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    1997

    1998

    1999

    2000

    2001

    2002

    2003

    2004

    2005

    2006

    2007

    2008

    2009

    Total-Engineers

    Mechanical Engineers

    Electrical andElectronics Engineers

    Civil Engineers andArchitects

    Other Engineers

    27%

    30%

    43%

    48%

    51%

    54%

    65%

    68%

    0% 10% 20% 30% 40% 50% 60% 70% 80%

    Remuneration

    Locality

    Job Security

    Gain Knowledge

    Greater Responsibility

    Work-Life Balance

    Interesting Work

    Work Environment

    Share of Engineers

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  • Alberta employers who want to recruit engineering workers in Germany are advised to use the terms and titles for specific occupations. (See Table 2.)

    Engineers and Geoscientists

    According to Alberta law, to practice engineering, geology or geophysics independently in Alberta, a worker must be licensed by the Association of Professional Engineers and Geoscientists of Alberta (APEGA). Unlicensed workers may practice engineering, but only under the supervision of a licensed engineer. Similar rules apply to internationally educated engineers. They may be permitted to work in Alberta without a license, provided that they work under the supervision of a licensed Professional Engineer (P.Eng). In order to practice engineering, geology or geophysics independently, internationally educated workers must have their credentials evaluated by APEGA to determine whether or not they meet the requirements for licensure.

    Regardless of academic background, all foreign applicants must:

    1. Take the professional practice exam and show relevant knowledge of Albertan law and ethics

    2. Obtain one year of Canadian experience, though they can apply and gain conditional approval before doing so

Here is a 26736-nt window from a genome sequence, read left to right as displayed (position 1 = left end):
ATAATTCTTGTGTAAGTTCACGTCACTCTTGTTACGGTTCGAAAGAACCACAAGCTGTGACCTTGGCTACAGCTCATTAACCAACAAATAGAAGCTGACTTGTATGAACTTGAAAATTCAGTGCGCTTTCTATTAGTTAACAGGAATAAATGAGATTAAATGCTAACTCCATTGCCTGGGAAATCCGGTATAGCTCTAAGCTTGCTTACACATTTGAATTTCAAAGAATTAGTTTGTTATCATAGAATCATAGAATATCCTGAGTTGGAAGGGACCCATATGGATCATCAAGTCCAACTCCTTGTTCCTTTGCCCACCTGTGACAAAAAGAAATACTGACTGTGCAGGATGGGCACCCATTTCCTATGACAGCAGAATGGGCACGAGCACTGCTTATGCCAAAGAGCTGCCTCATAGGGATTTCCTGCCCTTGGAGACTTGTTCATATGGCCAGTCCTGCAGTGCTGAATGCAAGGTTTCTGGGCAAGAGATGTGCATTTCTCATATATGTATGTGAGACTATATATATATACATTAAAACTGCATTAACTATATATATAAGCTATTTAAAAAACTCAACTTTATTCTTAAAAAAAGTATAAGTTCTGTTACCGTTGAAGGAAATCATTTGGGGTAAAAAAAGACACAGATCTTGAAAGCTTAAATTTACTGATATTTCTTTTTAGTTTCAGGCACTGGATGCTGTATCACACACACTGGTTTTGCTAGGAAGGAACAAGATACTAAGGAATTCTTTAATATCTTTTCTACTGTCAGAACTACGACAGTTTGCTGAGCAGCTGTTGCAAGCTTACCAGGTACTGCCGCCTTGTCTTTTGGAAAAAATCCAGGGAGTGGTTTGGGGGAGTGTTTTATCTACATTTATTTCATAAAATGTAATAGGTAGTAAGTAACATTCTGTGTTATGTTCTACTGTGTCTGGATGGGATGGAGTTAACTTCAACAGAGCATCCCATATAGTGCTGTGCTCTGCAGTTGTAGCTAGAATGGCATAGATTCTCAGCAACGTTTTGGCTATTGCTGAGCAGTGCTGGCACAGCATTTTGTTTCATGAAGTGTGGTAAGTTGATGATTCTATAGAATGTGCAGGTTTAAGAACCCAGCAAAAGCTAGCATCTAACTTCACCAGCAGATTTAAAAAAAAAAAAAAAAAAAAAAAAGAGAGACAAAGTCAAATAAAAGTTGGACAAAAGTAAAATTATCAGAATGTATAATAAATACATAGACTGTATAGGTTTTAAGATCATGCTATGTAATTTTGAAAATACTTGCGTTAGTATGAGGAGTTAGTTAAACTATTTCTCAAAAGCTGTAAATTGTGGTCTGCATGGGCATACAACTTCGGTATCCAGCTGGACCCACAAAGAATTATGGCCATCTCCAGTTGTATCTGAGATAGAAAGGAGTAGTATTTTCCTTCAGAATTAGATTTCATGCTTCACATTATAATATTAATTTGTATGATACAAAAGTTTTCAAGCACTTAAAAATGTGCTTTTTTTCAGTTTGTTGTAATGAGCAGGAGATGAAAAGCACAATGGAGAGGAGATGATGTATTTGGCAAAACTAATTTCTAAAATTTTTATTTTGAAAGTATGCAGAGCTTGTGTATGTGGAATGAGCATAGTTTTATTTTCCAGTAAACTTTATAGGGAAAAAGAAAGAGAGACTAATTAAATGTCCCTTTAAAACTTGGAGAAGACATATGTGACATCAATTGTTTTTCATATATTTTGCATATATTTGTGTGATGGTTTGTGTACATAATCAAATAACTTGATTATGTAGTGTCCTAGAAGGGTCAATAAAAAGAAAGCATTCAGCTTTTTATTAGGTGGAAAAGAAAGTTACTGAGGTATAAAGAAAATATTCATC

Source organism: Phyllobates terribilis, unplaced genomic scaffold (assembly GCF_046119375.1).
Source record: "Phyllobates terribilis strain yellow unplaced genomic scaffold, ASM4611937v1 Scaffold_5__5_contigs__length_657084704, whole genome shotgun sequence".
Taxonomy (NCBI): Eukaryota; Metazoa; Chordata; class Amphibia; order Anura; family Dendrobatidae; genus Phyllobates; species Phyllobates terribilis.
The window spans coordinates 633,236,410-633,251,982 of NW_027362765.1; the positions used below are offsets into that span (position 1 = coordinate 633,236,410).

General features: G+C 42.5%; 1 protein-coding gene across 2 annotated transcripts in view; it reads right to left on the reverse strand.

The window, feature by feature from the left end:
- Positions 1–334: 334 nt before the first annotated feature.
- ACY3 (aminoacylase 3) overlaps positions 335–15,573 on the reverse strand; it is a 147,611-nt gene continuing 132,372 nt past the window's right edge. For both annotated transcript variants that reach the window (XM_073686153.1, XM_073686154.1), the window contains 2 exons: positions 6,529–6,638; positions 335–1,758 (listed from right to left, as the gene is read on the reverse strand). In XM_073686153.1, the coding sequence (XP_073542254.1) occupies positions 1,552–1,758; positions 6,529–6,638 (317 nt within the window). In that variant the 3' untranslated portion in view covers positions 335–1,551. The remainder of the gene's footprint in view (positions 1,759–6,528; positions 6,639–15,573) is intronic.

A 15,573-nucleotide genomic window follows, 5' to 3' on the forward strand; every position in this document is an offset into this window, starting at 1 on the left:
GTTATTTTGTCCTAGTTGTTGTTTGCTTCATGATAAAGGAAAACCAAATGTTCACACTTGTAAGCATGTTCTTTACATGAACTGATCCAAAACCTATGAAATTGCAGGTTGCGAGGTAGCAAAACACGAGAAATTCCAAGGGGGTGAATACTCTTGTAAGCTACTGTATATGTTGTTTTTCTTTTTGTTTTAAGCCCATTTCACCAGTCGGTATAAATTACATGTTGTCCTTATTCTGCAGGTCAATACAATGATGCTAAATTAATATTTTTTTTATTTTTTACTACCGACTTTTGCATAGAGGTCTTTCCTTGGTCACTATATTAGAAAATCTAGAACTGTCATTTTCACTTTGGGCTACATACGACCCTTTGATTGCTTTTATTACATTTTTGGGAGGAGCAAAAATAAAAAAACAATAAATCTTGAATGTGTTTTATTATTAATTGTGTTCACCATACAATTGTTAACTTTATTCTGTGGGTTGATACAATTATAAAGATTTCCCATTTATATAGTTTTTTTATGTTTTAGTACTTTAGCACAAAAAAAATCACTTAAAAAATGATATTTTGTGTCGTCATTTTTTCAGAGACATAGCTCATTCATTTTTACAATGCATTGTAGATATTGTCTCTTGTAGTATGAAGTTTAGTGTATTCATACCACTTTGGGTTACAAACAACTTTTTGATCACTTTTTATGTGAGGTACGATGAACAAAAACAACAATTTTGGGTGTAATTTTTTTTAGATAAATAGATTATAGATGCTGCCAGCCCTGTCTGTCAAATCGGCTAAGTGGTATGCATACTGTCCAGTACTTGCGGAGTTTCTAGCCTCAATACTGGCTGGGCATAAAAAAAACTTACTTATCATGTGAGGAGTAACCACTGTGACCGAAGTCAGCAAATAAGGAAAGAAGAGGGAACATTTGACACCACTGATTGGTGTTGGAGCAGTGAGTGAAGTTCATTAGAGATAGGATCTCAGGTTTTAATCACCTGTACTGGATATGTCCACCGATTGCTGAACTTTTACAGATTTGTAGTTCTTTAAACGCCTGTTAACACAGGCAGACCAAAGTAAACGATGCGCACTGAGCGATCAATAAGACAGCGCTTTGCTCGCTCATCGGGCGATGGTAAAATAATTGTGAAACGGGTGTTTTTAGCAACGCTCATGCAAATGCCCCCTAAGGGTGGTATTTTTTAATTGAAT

3. Be competent in English4. Provide character references5. Possess Canadian citizenship or Permanent

    Resident status; an applicant not possessing either may apply as a Foreign Licensee

    To learn more about APEGAs licensing requirements, see www.apega.ca.

    Technicians and Technologists

    Technicians and technologists do not need licenses to practice in Alberta, but may voluntarily apply for certification from ASET. ASET uses a competency-based evaluation to assess the qualifications of internationally educated individuals. Successful applicants must have an appropriate combination of post-secondary education in their field and practical experience.

    Many European bachelors degrees are awarded after three years. Workers holding them would likely qualify for technologist or technician certification with ASET, while those with lower qualifications may qualify at the technician level. Candidates seeking ASET certification generally require:

    1. At least two years of professional experience, including one year of Canadian experience

    2. Successful completion of the professional practices exam

    3. Three verifiable references 4. The ability to work in English 5. Canadian Citizenship or Permanent

    Resident status

    To learn more about ASETs certification requirements, see www.aset.ab.ca.

    What Employers Need to Know

    In order to practice engineering, geology or geophysics independently, internationally educated workers must have their credentials evaluated by APEGA to determine whether or not they meet the requirements for licensure.

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  • Table 1. German Engineering Titles and Related Professional Organizations

    Canadian Engineering Occupations Similar Occupations/Titles in Germany Professional Organizations

    Engineering Managers Technischer Geschftsfhrer (Technical Director)

    The Association of German Engineers (VDI)

    Civil Engineers Bauingenieure (Civil Engineer)

    Mechanical Engineers Maschinenbau-Ingenieure (Mechanical Engineer)

    Electrical and Electronics Engineers Elektroingenieure (Electrical Engineer)

    Chemical Engineers Chemieingenieure (Chemical Engineer)

    Industrial and Manufacturing Engineers

    Produktionsingenieure (Production Engineer)

    Metallurgical and Materials Engineers Ingenieure der Werkstofftechnik (Materials Engineer)

    Mining Engineers Bergbau-Ingenieure (Mining Engineer)

    Petroleum Engineers Verfahrensingenieure (Process Engineer)

    Civil Engineering Technologists and Technicians

    Bauingenieur, Bautechniker, Technischer Systemplaner, or Industriemechaniker

    Deutscher Industrie- und Handelskammertag (DIHK) or the German Chambers of Industry and Commerce assist in organizing and setting curriculum for vocational training programs at Facharbeiter and Meister level.

    The Bundesinstitut fr Berufsbildung (BIBB) or The Federal Institute for Vocational Education and Training focuses on establishing curriculum for Facharbeiter programs at the Berufs